By the time a band arrive at album three, having achieved any degree of success, some semblance of direction is established. Stylistically, if not aesthetically, a template is in place, making radical departures impossible, or at least unwise. Commercial and artistic expectations are such that veering off course could pose a problem to the band's career and credibility. Leave it to Malajube to strike the perfect balance.
Over the last two years, the band have proven themselves capable of overcoming linguistic and cultural barriers, appealing to audiences both mainstream and underground, and satisfying everyone from old-guard critics to taste-making bloggers to adult contemporary radio programmers. So instead of choosing a direction, either gunning for Quebec's pop charts or receding into the relatively unrestricted indie rock ether, Malajube made Labyrinthes.
The quartet (now minus keyboardist Renaud Bastien) created the record between Montreal and Saint Ursule, Quebec, where singer Julien Mineau has resided since 2007. It opens with "Ursuline," a song about a girl praying to the woman for which the small town is named - the story goes that she was canonized in the fourth century, following a Hun massacre that claimed her life, and those of the 11,000 virgins she was accompanying from England to Germany. Such grim, tawdry subject matter sets the tone for the record's lyrics, wracked with fatalist romanticism, while the song's grab-bag of nursery rhyme sweetness, lush layers of noise and loping prog-rockisms gives an equally accurate sonic forecast for an eclectic album full of unconventional structures. Labyrinthes is more concise than its predecessor, Trompe L'Oeil, but it also aims higher in every direction, all at once.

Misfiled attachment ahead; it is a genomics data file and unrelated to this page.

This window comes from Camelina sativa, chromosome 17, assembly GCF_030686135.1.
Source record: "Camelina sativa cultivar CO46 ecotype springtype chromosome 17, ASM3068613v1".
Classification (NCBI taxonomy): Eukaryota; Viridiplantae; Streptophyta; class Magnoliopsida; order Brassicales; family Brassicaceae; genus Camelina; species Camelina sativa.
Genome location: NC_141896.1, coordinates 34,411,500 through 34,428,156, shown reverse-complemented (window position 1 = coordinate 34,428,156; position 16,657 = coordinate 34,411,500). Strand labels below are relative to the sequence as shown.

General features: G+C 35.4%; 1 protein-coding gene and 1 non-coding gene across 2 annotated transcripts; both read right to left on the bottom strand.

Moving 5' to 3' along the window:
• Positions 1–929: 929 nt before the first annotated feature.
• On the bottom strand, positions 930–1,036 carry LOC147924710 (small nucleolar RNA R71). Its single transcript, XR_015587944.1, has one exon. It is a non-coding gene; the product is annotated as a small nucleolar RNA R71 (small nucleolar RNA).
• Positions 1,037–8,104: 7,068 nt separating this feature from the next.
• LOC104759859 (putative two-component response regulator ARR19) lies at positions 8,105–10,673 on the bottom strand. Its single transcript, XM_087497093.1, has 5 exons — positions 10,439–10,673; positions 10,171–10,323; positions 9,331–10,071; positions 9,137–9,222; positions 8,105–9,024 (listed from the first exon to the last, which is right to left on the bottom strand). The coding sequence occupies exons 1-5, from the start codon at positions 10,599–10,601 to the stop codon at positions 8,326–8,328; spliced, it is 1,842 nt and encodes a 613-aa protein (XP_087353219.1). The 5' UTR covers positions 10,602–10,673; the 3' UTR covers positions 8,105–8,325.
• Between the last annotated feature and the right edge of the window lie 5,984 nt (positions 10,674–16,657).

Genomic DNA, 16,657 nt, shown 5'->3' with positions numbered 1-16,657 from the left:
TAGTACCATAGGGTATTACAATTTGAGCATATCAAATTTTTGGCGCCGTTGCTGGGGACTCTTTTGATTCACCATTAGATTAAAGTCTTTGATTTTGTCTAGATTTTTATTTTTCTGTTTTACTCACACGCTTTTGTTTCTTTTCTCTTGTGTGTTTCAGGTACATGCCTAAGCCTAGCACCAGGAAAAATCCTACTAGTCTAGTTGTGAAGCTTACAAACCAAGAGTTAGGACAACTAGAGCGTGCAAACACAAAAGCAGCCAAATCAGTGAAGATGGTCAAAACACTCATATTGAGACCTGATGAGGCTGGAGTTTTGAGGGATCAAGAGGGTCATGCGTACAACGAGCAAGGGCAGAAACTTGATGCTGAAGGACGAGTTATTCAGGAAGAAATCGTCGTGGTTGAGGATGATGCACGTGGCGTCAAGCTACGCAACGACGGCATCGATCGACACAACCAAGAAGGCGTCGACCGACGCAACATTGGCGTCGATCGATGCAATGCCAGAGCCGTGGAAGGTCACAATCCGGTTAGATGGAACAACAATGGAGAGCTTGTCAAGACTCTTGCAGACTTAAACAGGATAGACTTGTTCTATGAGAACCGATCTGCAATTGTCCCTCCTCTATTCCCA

"It wasn't really a reaction for or against [the last album]," says drummer Francis Mineau (Julien's cousin). "It wasn't a case of 'We can't make another pop album,' or 'We have to make another pop album.'"
"It's still pretty pop," says Thomas. "It's not as if we felt like we had to start making experimental funk. But we'd played the old songs so much that we needed to evolve with new sounds, new ideas. So we jammed a lot, and experimented with a bunch of new things, like Gregorian chanting." (That's right - an imposing baritone harmony leads the way on the record's closer, "Cristobald.")
"The biggest difference [with Labyrinthes] was that we took our time," Francis says. "We barely had a break between [the first and second albums] because we were touring all the time, especially after Trompe L'Oeil, so there was more pressure then to write on a deadline. Whereas, for the first album, we had amassed all those songs over months and years."
Malajube's 2004 debut, Le Compte Complet, is obscure outside Quebec, and the band's origins are murky as well, partly due to a piece of misinformation on Wikipedia.